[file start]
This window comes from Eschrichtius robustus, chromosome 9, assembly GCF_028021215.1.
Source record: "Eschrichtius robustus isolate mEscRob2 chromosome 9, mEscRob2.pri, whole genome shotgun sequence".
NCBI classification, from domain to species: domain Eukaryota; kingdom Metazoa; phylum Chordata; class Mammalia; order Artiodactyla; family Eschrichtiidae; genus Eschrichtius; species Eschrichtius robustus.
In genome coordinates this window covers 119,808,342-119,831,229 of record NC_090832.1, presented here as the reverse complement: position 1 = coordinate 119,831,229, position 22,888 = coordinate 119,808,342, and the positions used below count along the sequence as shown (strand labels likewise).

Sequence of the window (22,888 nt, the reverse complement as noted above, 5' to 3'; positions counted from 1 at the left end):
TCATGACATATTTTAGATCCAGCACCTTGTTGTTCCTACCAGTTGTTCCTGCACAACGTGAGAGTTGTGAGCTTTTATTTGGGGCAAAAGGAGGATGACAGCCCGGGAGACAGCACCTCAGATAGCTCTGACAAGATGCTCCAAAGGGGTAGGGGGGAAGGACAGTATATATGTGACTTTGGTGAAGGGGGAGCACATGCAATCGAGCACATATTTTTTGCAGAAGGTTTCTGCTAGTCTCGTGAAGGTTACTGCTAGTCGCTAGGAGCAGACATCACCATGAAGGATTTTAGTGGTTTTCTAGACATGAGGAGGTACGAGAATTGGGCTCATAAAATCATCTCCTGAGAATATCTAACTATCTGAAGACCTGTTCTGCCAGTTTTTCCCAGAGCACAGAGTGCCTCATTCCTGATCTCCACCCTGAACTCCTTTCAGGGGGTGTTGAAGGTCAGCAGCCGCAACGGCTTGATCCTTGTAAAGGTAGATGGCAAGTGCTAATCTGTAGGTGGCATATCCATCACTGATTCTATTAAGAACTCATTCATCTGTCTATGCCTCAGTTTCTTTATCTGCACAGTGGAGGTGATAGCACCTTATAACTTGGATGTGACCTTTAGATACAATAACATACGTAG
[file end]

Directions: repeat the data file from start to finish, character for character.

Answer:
This window comes from Eschrichtius robustus, chromosome 9, assembly GCF_028021215.1.
Source record: "Eschrichtius robustus isolate mEscRob2 chromosome 9, mEscRob2.pri, whole genome shotgun sequence".
NCBI classification, from domain to species: domain Eukaryota; kingdom Metazoa; phylum Chordata; class Mammalia; order Artiodactyla; family Eschrichtiidae; genus Eschrichtius; species Eschrichtius robustus.
In genome coordinates this window covers 119,808,342-119,831,229 of record NC_090832.1, presented here as the reverse complement: position 1 = coordinate 119,831,229, position 22,888 = coordinate 119,808,342, and the positions used below count along the sequence as shown (strand labels likewise).

Sequence of the window (22,888 nt, the reverse complement as noted above, 5' to 3'; positions counted from 1 at the left end):
TCATGACATATTTTAGATCCAGCACCTTGTTGTTCCTACCAGTTGTTCCTGCACAACGTGAGAGTTGTGAGCTTTTATTTGGGGCAAAAGGAGGATGACAGCCCGGGAGACAGCACCTCAGATAGCTCTGACAAGATGCTCCAAAGGGGTAGGGGGGAAGGACAGTATATATGTGACTTTGGTGAAGGGGGAGCACATGCAATCGAGCACATATTTTTTGCAGAAGGTTTCTGCTAGTCTCGTGAAGGTTACTGCTAGTCGCTAGGAGCAGACATCACCATGAAGGATTTTAGTGGTTTTCTAGACATGAGGAGGTACGAGAATTGGGCTCATAAAATCATCTCCTGAGAATATCTAACTATCTGAAGACCTGTTCTGCCAGTTTTTCCCAGAGCACAGAGTGCCTCATTCCTGATCTCCACCCTGAACTCCTTTCAGGGGGTGTTGAAGGTCAGCAGCCGCAACGGCTTGATCCTTGTAAAGGTAGATGGCAAGTGCTAATCTGTAGGTGGCATATCCATCACTGATTCTATTAAGAACTCATTCATCTGTCTATGCCTCAGTTTCTTTATCTGCACAGTGGAGGTGATAGCACCTTATAACTTGGATGTGACCTTTAGATACAATAACATACGTAG